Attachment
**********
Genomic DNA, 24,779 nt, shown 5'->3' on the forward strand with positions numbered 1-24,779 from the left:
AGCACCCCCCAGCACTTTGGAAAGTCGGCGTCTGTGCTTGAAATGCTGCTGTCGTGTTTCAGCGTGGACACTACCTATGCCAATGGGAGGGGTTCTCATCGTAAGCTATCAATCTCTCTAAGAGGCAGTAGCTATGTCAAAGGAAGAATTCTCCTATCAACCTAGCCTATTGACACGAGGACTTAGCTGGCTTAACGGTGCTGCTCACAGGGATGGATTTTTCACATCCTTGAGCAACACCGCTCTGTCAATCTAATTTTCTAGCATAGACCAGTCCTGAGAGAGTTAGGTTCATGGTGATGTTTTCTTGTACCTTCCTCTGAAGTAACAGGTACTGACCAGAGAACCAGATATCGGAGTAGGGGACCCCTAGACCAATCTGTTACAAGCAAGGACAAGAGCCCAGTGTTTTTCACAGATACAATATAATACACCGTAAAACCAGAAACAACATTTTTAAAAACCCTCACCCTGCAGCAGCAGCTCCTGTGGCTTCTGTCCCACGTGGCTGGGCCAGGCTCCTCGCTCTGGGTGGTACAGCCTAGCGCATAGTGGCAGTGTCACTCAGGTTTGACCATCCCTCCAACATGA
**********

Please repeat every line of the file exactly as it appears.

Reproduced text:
Genomic DNA, 24,779 nt, shown 5'->3' on the forward strand with positions numbered 1-24,779 from the left:
AGCACCCCCCAGCACTTTGGAAAGTCGGCGTCTGTGCTTGAAATGCTGCTGTCGTGTTTCAGCGTGGACACTACCTATGCCAATGGGAGGGGTTCTCATCGTAAGCTATCAATCTCTCTAAGAGGCAGTAGCTATGTCAAAGGAAGAATTCTCCTATCAACCTAGCCTATTGACACGAGGACTTAGCTGGCTTAACGGTGCTGCTCACAGGGATGGATTTTTCACATCCTTGAGCAACACCGCTCTGTCAATCTAATTTTCTAGCATAGACCAGTCCTGAGAGAGTTAGGTTCATGGTGATGTTTTCTTGTACCTTCCTCTGAAGTAACAGGTACTGACCAGAGAACCAGATATCGGAGTAGGGGACCCCTAGACCAATCTGTTACAAGCAAGGACAAGAGCCCAGTGTTTTTCACAGATACAATATAATACACCGTAAAACCAGAAACAACATTTTTAAAAACCCTCACCCTGCAGCAGCAGCTCCTGTGGCTTCTGTCCCACGTGGCTGGGCCAGGCTCCTCGCTCTGGGTGGTACAGCCTAGCGCATAGTGGCAGTGTCACTCAGGTTTGACCATCCCTCCAACATGA